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One of the burning questions around the league is how the arranged marriage of Ron Hextall and Brian Burke evolves over the next year in a half. A growing sense among rival executives is things go well for a stretch but that the two are bound to eventually clash.
In the present, though, it’s important the Penguins have fresh eyes in the fold now who have much different views in style of play, personnel than how the team was previously operated. That has a chance to really benefit them.
Skill is always the way to go, but a major issue for the organization is how they overlooked the need for those glue type players, who will block shots, are hard to play against below the dots, ect. It’s such a passive, perimeter based lack of physical team top to bottom and it’s been a clear issue for a while now the front office had totally disregarded. The Montreal series should have been wakeup call but the previous management group and coach wrote it off as bad luck.
Almost every night the Penguins are the least physical team, not from flying around making pointless hits, but just from being able to use their size and strength in critical areas of the ice to impact games in a positive way.
An episode of Inside Penguins Hockey that’s been airing recently highlighted of how the type of players they target went wrong. Those in that room among the front office were acting like the team signed Taylor Hall when they decided to go ahead and sign Evan Rodriguez and Mark Jankowski. There were even some ‘great job Jim’ comments from the brass and you had to be kidding me.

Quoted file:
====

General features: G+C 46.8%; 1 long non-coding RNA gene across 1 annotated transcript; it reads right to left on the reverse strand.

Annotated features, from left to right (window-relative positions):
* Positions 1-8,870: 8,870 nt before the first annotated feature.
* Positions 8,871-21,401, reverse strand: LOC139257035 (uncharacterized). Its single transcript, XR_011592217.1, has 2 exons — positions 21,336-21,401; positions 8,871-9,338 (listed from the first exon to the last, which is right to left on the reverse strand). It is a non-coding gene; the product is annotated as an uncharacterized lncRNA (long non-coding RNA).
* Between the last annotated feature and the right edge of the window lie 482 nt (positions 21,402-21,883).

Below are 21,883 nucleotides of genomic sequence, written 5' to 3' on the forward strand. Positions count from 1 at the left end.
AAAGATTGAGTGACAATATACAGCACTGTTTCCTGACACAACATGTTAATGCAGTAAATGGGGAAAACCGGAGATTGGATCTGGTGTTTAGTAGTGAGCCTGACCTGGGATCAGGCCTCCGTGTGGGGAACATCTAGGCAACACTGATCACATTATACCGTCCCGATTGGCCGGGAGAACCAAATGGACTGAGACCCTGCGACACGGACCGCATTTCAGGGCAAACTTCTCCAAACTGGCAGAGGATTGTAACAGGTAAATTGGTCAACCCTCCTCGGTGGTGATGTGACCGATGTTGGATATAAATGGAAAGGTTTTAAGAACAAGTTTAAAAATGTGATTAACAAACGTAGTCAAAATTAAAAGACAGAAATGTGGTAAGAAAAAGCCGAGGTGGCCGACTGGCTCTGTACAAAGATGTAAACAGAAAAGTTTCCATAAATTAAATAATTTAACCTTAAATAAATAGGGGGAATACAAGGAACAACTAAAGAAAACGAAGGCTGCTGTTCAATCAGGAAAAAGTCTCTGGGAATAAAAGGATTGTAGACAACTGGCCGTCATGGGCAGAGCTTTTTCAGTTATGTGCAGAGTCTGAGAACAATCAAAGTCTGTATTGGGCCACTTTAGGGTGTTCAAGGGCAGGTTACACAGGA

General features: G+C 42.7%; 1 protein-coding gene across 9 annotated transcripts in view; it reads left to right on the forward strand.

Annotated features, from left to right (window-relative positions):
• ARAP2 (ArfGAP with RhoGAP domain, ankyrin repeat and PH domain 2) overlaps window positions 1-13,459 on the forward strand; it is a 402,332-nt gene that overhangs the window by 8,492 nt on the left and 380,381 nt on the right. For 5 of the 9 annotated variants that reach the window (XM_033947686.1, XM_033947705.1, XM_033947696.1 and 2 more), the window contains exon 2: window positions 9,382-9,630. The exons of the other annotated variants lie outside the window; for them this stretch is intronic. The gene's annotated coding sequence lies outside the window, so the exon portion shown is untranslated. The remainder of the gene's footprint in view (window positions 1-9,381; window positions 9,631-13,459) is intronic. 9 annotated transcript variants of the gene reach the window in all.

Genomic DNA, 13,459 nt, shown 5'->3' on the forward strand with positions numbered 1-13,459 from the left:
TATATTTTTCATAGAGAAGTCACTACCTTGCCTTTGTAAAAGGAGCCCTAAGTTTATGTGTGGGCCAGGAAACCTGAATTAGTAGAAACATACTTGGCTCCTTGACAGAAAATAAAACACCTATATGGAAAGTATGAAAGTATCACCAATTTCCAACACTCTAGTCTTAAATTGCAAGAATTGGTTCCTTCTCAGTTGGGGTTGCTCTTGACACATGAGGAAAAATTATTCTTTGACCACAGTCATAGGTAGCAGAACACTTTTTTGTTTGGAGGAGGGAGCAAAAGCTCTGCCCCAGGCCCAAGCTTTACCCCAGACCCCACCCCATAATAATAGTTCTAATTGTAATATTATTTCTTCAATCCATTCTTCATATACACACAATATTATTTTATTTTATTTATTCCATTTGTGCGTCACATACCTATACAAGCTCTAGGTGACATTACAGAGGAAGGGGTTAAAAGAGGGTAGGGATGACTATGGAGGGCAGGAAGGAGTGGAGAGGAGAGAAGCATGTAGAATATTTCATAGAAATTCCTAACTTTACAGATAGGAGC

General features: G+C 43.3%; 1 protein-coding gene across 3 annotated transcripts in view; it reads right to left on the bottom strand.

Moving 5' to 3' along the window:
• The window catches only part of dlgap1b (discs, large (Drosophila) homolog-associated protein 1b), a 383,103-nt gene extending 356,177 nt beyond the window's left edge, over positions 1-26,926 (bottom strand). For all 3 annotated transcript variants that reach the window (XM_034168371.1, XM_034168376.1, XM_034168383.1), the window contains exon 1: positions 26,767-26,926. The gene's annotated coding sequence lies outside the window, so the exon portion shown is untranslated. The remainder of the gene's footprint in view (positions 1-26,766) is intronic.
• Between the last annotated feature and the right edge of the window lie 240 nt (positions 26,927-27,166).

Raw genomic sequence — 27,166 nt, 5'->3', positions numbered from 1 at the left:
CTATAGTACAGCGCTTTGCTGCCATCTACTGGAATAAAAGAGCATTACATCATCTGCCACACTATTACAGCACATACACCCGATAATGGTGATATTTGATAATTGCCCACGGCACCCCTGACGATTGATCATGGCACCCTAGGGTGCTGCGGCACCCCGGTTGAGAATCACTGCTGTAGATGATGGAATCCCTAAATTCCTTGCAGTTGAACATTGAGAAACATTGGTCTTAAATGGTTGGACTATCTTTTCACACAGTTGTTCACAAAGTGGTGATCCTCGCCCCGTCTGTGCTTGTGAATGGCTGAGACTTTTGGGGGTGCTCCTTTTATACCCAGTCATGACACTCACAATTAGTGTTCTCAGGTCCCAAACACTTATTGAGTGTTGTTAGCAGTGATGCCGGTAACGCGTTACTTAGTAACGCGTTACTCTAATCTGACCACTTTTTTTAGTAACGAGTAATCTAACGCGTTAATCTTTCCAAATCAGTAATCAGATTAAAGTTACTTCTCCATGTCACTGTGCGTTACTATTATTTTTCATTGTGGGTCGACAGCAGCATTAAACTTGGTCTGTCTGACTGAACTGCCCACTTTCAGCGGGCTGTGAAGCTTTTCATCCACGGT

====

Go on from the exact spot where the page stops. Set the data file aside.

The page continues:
Falling in love with a fringe players like Rodriguez just because he can skate and his underlying numbers on a computer show upside are over with Brian Burke at the helm. And that might not be a bad thing.
Brian Burke is a huge believer in surrounding skill with glue type players. He’s a Pat Maroon, Luke Schenn type of guy, as one NHL source said last night. There’s no question the new regime is going to immediately target some snarl, size along the edges of the roster, is the immediate thinking from those who know how Burke and Hextall are likely to operate in the present.
The mandate from ownership to the new regime is this:
‘do whatever you have to do to put this year’s team in the best position to make the playoffs, then let’s evaluate the proper route to take in the present and long-term after the season’
— Not sure whether Ron Hextall would have been on-board with reporting to someone who has zero years of experience as a hockey executive, but broadcaster Kevin Weekes with his charisma, hockey IQ and speaking skills, made a great impression on the Penguins organization. Weekes initially interviewed for the GM position last Wednesday, but within a matter of days the thinking changed as Want the Full Story? Get "Inside Access" was pushing ownership to hire Weekes for the President of Hockey Operations role, NHL sources say. Weekes getting hired came a lot closer than realized and his camp was surprised as anyone with the Burke news. The team saw great intrigue for Weekes to be the de facto long-term public figure of the hockey operations department, I’m told.